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image shows 5 coloured people icons standing behind a clipboard with the word survey on it and a green tick.

Last night I attended a webinar hosted by ALL London with the British Council to launch the Language Trends survey for 2021.

Language Trends is a yearly report that discusses the state of language learning in England and is written by Ian Collen of Queens University, Belfast. It’s a really important report on language learning at primary and secondary level in England that is published and read at high level by government and policy makers. The more responses they get, the better the picture of language learning across the country as it is informed by the results of a survey sent to schools.

British Council written in dark blue capital letters to the right of four turquoise dots in a square.

The Language Trends survey 2021 is being emailed to schools this week. It’ll be sent to the public email of your school – often the HT or enquiry@ Last year, it was notable that the responses tended to come from schools in more ‘affluent’ areas statistics wise (eg lower than average FSM) so it would be good to have a wider breadth of data this time. Ian Collen, the author of the report, wants to hear all about what’s going on in primary schools. One of last year’s finding was that “Primary Languages are embedded in policy but not in practice.” Therefore, if you ARE putting policy into practice, this is an opportunity to share all the wonderful things that are going on.

If you are asked to fill it in, please do! If you aren’t, email the Head and ask them to do it, or offer to do it for them! It’ll take you about 15 minutes. The deadline is 29th January which is very soon!!

If you’d like to read last year’s report, you can find it (and other research into language learning in the UK) on the British Council website Language Trends 2020 or it’s below in PDF,

Making RiPL-s

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Yesterday I spent an interesting day in London at the Institute of Education, University College London attending the Festival of Social Science 2019 – Primary Languages Policy in England – Making it happen!

The blurb at the top of the agenda explains the purpose of the day:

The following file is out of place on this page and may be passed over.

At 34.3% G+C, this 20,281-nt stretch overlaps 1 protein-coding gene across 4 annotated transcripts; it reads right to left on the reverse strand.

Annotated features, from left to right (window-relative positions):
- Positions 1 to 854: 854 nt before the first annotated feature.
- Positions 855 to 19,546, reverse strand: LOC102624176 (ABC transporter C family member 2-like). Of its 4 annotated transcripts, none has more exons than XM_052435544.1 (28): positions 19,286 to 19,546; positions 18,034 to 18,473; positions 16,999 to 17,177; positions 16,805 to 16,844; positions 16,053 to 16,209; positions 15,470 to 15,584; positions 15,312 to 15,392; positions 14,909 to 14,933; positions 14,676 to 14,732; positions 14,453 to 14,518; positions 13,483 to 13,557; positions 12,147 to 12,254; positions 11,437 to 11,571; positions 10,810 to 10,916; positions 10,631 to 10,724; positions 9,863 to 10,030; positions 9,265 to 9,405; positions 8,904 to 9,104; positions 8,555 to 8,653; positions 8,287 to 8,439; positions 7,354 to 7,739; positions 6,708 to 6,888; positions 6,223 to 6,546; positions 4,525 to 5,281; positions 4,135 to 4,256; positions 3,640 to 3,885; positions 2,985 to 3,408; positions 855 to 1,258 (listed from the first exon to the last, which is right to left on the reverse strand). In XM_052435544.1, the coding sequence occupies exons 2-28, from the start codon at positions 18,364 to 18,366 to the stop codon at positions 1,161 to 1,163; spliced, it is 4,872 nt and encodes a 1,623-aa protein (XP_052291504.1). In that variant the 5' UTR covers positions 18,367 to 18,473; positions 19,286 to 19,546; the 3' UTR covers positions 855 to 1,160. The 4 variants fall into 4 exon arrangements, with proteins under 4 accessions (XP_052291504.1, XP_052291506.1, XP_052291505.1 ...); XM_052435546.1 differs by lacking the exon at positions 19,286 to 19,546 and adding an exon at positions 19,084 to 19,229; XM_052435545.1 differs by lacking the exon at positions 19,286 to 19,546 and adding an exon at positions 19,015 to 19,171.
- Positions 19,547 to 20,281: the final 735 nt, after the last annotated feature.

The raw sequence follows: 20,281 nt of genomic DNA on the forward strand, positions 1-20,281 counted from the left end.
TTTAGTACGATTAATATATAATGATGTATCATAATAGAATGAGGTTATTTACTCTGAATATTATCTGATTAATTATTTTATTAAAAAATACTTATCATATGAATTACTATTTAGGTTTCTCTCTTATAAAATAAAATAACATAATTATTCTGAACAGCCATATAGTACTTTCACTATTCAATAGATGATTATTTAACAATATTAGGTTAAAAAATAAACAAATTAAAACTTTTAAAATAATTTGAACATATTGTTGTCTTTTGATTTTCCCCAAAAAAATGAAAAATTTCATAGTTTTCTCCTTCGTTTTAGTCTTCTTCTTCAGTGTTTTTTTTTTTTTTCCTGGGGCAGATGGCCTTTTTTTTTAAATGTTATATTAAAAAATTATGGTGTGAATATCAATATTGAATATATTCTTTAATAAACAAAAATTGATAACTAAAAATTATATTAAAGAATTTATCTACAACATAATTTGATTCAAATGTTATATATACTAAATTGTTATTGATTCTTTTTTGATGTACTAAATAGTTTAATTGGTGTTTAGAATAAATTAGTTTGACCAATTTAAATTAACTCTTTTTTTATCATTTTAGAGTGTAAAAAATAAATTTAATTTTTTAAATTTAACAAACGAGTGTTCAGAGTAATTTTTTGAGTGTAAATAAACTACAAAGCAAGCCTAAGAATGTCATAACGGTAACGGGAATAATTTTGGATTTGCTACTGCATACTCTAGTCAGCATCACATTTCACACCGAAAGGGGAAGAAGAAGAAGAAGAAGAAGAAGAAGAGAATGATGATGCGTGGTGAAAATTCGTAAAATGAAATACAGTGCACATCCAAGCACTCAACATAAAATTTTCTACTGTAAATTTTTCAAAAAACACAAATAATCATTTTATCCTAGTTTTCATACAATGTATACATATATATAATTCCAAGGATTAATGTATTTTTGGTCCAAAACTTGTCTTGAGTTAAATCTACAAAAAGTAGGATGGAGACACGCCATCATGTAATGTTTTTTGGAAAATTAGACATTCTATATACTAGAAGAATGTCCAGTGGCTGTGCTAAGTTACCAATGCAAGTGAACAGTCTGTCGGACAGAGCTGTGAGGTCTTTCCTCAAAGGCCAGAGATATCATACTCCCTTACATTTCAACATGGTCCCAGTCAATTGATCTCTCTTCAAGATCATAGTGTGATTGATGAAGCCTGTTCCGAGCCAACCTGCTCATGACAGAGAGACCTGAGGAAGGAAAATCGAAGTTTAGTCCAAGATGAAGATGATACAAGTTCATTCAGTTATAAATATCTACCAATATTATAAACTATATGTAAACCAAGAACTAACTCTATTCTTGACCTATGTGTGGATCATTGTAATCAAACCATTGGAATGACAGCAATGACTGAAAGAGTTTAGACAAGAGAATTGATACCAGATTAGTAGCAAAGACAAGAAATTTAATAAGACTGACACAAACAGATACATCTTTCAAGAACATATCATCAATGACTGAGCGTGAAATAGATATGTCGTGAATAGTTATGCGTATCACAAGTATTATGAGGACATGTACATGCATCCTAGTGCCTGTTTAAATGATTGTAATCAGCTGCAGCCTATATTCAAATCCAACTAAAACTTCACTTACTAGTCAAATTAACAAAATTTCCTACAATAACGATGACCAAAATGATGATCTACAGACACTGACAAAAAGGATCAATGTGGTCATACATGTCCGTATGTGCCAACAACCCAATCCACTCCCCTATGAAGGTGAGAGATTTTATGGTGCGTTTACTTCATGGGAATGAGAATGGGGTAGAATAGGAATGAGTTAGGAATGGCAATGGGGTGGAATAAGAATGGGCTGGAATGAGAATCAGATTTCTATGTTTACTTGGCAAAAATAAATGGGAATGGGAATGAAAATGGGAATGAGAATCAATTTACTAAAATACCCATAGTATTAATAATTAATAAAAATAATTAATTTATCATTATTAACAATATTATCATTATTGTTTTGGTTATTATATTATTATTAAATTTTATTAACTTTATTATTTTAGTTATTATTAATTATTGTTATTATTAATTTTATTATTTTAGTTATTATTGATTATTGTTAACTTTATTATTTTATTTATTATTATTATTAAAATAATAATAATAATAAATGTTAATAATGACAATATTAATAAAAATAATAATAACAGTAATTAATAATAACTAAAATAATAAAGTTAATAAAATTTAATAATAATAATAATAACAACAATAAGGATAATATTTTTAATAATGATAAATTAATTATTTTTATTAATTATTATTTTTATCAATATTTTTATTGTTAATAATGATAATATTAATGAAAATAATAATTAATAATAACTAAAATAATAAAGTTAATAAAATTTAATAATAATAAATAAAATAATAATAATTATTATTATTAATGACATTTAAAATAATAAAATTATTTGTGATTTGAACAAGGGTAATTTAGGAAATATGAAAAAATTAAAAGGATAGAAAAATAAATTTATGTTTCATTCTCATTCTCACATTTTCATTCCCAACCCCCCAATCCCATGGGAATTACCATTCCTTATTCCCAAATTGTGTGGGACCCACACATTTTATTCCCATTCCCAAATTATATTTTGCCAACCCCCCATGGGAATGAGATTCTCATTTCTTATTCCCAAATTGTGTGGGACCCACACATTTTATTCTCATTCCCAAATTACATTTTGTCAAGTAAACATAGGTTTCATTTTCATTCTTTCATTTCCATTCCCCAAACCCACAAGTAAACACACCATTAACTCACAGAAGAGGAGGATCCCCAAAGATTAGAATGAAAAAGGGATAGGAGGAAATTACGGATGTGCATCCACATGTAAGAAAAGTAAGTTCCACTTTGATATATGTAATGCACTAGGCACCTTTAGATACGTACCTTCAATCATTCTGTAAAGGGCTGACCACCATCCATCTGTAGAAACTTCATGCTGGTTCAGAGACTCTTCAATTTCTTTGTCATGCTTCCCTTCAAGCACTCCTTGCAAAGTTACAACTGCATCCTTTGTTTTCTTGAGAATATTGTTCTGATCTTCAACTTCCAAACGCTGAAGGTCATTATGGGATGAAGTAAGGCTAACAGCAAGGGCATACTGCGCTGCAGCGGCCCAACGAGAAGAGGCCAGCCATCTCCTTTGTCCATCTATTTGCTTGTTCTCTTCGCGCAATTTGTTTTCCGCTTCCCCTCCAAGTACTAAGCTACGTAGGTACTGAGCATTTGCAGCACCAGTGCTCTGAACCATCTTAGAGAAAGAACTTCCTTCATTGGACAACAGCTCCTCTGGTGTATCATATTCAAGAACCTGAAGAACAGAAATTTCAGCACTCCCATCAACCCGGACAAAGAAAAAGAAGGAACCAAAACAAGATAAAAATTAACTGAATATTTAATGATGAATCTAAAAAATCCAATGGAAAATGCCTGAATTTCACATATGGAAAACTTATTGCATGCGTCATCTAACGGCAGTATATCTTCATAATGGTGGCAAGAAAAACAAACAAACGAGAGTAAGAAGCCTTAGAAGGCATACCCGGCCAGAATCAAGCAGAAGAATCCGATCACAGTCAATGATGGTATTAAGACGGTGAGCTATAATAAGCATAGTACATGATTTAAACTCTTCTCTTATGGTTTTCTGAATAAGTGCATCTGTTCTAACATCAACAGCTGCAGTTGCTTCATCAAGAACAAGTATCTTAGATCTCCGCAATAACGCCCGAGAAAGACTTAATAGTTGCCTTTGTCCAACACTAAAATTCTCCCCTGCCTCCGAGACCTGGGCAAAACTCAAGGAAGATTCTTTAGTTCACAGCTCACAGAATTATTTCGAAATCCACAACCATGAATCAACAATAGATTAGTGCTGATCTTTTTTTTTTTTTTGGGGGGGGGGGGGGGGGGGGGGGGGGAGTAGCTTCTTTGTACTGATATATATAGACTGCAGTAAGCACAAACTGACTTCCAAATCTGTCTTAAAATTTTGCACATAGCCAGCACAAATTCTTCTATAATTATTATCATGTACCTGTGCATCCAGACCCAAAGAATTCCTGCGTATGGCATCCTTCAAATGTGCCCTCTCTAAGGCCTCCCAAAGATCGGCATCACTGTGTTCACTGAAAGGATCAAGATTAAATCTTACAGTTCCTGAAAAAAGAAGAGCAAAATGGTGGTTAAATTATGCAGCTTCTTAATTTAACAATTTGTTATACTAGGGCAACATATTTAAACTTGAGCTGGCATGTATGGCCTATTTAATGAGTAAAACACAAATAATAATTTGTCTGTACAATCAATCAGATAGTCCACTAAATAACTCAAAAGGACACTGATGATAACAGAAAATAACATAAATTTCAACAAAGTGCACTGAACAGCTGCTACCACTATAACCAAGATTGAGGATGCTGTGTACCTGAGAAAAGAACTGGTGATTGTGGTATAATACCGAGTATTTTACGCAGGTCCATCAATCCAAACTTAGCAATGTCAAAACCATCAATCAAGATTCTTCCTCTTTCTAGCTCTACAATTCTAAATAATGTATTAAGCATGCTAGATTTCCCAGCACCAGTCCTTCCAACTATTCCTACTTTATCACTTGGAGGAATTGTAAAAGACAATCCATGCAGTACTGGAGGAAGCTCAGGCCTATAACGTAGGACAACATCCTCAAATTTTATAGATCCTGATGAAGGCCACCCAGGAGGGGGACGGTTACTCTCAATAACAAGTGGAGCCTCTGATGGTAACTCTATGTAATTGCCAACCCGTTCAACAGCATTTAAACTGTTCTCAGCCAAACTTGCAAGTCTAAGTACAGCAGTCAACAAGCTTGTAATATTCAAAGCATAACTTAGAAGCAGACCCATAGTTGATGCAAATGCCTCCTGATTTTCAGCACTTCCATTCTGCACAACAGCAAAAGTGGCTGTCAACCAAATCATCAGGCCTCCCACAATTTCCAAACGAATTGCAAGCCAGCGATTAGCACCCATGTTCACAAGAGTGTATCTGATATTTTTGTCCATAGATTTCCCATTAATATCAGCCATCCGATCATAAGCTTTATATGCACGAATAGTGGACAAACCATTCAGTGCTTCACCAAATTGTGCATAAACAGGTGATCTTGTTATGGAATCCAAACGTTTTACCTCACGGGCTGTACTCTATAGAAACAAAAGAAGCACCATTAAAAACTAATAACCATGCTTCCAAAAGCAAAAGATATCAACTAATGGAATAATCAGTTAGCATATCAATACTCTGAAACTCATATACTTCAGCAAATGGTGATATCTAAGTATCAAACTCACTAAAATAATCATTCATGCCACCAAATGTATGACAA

Learning a modern or ancient language became a part of the statutory curriculum for England from September 2014. Five years into the new policy, there are still significant challenges in meeting national curriculum requirements, leading to inequity from school to school and region to region.
This event will address key issues affecting the success of primary languages and put 10 recommendations from the recently published RIPL White Paper to the test. Come and join leading practitioners and policy makers in an interactive day where your views will directly feed into a draft implementation strategy to inform the way forward for primary languages in England.
The session will take inspiration from the World Café process, combining short inputs, followed by small round table discussion of key questions, captured by graphic recording/posters, leading to plenary feedback at the end of the session, connecting main findings and agreeing points for action.

Blurb on RIPL programme
The ten recommendations of the White Paper

Throughout the day we considered six questions that covered the 10 recommendations of the RiPL White Paper. An ‘expert witness’ spoke for five minutes and then we discussed the questions at our tables with someone scribing onto large posters. I was designated scribe for my group that was chaired by Dr Rowena Kasprowicz and included Jenny Carpenter (President of NALA), Yvonne Kennedy (Herts for Learning) and Marnie Seymour (University of Winchester.) After each question, each group’s poster was collected and displayed. Half way through the day, responses to the first three questions were summarised by the ‘question chair’, a member of RiPL.

As well as scribing I tried to sketchnote the day. The five minute ‘opening comments’ are in black for each question, and the summary is presented in the coloured pen.

It was a very interesting day, discussing how primary languages can move forward and what needs to be done for that to happen.
You can read the White Paper in detail below – or read the one page summary!

Also. do check out the RiPL website – it’s full of information and research about Primary language teaching and learning.
I particularly like the One page summaries of longer research papers; a time saver and also gives a taster so you can decide if you want to delve deeper.

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